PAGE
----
Psychotropic medications are the first-line treatment across several diagnostic categories encompassing severe mood disturbances and behavioral problems. The use of Second Generation Antipsychotics (SGAs) has increased in children with Autism Spectrum Disorder (ASD) in the last decade. However, SGAs are associated with serious metabolic side effects in youth that include cardiovascular disease, hypertension, and diabetes mellitus. This makes the public health impact of treating medication-induced metabolic disturbances almost as important as treating the mental illness itself. Improving health and reducing premature mortality in people with severe mental illness, the investigators propose to provide early weight management prevention, delivered by clinicians, for youth starting SGAs in order to target common modifiable health risk factors in the developmental process. This study will provide an urgently needed practical model for integrating weight management into academic- and community-based autism care.
The study is focused on helping parents master the basic intervention skills and evaluate the effectiveness of this parental training style for children with autism spectrum disorder in China.
This study will examine the effects of a school based exercise programme on anxiety and behaviour levels in children with autism.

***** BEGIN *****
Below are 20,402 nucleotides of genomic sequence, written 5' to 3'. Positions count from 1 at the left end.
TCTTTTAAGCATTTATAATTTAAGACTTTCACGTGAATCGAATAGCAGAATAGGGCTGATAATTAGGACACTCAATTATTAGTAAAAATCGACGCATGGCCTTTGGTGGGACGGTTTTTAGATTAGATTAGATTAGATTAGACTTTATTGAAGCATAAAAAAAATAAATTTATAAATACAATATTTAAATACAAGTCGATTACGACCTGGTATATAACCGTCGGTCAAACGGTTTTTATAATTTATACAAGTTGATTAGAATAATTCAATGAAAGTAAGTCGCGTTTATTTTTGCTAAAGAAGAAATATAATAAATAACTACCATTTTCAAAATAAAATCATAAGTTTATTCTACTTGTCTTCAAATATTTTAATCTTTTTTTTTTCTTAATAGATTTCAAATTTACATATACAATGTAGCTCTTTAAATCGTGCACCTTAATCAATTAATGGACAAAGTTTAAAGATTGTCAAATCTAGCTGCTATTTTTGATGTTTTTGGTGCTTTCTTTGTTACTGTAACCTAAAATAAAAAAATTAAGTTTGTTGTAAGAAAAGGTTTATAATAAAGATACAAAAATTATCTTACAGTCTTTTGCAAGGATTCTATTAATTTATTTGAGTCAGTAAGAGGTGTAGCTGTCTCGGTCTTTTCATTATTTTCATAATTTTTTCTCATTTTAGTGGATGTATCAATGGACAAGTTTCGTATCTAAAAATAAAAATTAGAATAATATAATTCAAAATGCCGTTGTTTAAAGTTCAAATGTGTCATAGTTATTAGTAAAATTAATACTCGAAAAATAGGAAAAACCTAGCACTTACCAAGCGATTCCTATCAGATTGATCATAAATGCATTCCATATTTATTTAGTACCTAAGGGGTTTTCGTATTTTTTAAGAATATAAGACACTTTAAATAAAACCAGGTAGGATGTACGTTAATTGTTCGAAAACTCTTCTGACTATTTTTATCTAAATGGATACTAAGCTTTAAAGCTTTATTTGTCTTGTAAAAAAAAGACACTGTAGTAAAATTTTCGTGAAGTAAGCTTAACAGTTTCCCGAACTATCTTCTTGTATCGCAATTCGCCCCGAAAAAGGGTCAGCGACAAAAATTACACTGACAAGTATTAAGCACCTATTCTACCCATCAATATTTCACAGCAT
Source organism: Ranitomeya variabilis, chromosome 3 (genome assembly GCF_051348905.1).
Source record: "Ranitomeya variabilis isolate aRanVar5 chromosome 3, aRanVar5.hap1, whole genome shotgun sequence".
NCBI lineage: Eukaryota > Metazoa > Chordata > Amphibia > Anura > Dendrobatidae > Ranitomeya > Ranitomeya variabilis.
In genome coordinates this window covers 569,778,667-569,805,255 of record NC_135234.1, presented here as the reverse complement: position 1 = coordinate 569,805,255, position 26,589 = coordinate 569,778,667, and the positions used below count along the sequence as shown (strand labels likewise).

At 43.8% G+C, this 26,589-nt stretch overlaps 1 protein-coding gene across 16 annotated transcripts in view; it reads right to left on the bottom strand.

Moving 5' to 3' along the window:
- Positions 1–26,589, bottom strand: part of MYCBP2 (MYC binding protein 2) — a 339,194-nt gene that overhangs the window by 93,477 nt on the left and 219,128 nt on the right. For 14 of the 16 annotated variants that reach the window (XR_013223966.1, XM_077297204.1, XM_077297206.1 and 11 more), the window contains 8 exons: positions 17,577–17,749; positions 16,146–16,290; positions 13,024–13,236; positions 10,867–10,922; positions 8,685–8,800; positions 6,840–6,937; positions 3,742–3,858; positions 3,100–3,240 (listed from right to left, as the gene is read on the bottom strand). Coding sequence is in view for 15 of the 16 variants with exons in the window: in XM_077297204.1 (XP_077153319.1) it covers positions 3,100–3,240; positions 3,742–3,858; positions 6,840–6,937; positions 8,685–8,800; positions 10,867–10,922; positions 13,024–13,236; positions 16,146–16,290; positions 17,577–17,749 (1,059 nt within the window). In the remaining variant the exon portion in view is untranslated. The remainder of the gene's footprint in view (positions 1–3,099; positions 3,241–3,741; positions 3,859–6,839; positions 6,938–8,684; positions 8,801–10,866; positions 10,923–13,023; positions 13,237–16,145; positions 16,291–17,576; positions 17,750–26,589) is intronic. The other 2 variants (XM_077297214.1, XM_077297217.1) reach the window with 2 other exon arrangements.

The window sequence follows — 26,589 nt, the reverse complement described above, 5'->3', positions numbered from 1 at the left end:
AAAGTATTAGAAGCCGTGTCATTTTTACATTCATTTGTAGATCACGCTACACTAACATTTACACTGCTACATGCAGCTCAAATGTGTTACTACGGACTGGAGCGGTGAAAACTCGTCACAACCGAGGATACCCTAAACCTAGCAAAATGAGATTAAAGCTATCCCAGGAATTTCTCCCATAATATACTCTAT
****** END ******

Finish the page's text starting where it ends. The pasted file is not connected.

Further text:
The objective of this study is to investigate the feasibility of cervical TEN stimulation (TENS) delivered to the back of the neck to decrease anxiety and sleep issues in young adults with Autism Spectrum Disorder (ASD). The specific aim is to determine the effect of TENS delivered over 4 daily sessions, on anxiety and sleep quality in young adults with ASD, as compared to sham and baseline. The investigator will enroll up to 20 young adults, aged 10 to 25 years of age with confirmed ASD and measureable anxiety and sleep disturbance symptoms, and participation will last 3 weeks.
The aim of this study is to determine whether the use of virtual reality glasses showing an immersive video simulation of the dental visit will help decrease anxiety at future appointments by decreasing the element of surprise and increasing the patient's familiarity and comfort level with a specific dental practice environment.